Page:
Fake Bruce Willis / iTunes article makes a good point

Probably the funniest article I read today involved a false story about Bruce Willis put out by the London tabloid, The Daily Mail. According to the Mail Online post:

The Hollywood action hero is said to be considering legal action against technology giant Apple over his desire to leave his digital music collection to his daughters.

If he succeeds, he could benefit not just himself and his family but the millions who have purchased songs from Apple’s iTunes Store.

Willis has discovered that, like anyone who has bought music online, he does not actually own the tracks but is instead ‘borrowing’ them under a licence.

Most purchasers do not bother to read the details of the terms and conditions they agree to when buying an album but the small print makes it clear that music bought through iTunes should not be passed on to others.

Since Willis – who occasionally sings with a blues band and has appeared in a video for Damon Albarn’s band Gorillaz – has apparently spent thousands of dollars downloading music on to ‘many, many iPods’, he is keen to be able to hand it on legitimately to daughters Rumer, Scout and Tallaluh.

Although this story was quickly debunked (apparently Willis is considering no such action; was this story made up out of whole cloth?) it does pose an interesting dilemma. Books and music in the past have always been tangible items. You can physically display a set of leather-bound books, you can store your dad’s old record collection in your attic, but you don’t really own the DRMed music, movies, and books that you purchase from online retailers today. CNN, who has forwarded the story on their website, calls the iTunes terms and conditions contract “an exhaustive, jargon-filled document,” and I would have to agree. Sink your teeth into this:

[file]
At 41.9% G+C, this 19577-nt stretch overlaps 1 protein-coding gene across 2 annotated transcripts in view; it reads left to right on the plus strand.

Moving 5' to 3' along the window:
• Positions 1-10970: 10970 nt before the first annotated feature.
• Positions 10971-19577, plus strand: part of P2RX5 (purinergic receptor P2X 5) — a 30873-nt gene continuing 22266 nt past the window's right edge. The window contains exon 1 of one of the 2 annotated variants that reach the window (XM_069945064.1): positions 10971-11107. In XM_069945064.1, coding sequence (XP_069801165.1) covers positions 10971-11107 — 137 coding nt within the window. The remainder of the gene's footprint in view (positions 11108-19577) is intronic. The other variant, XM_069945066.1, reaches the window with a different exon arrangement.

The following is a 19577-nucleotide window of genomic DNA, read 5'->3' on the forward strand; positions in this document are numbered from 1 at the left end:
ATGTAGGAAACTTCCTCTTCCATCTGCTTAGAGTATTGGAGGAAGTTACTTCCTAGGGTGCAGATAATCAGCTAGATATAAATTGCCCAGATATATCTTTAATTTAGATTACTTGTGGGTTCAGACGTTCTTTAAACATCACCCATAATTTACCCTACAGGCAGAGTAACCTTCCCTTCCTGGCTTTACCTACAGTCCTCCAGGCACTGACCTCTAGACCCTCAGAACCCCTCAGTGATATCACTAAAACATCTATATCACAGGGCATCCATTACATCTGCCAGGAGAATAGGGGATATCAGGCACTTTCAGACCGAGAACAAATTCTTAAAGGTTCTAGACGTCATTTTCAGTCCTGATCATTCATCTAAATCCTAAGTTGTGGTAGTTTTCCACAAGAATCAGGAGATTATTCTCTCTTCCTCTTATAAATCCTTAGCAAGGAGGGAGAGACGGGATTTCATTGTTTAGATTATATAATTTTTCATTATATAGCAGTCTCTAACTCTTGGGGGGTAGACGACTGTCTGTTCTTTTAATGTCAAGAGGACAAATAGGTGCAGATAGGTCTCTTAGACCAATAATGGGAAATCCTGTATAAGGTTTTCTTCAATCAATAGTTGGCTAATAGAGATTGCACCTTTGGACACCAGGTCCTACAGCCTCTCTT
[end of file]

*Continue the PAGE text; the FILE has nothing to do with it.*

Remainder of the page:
You agree that the iTunes Service and certain iTunes Products include security technology that limits your use of iTunes Products and that, whether or not iTunes Products are limited by security technology, you shall use iTunes Products in compliance with the applicable usage rules established by Apple and its licensors (“Usage Rules”), and that any other use of the iTunes Products may constitute a copyright infringement. Any security technology is an inseparable part of the iTunes Products. Apple reserves the right to modify the Usage Rules at any time. You agree not to violate, circumvent, reverse-engineer, decompile, disassemble, or otherwise tamper with any of the security technology related to such Usage Rules for any reason—or to attempt or assist another person to do so. Usage Rules may be controlled and monitored by Apple for compliance purposes, and Apple reserves the right to enforce the Usage Rules without notice to you. You agree not to access the iTunes Service by any means other than through software that is provided by Apple for accessing the iTunes Service. You shall not access or attempt to access an Account that you are not authorized to access. You agree not to modify the software in any manner or form, or to use modified versions of the software, for any purposes including obtaining unauthorized access to the iTunes Service. Violations of system or network security may result in civil or criminal liability.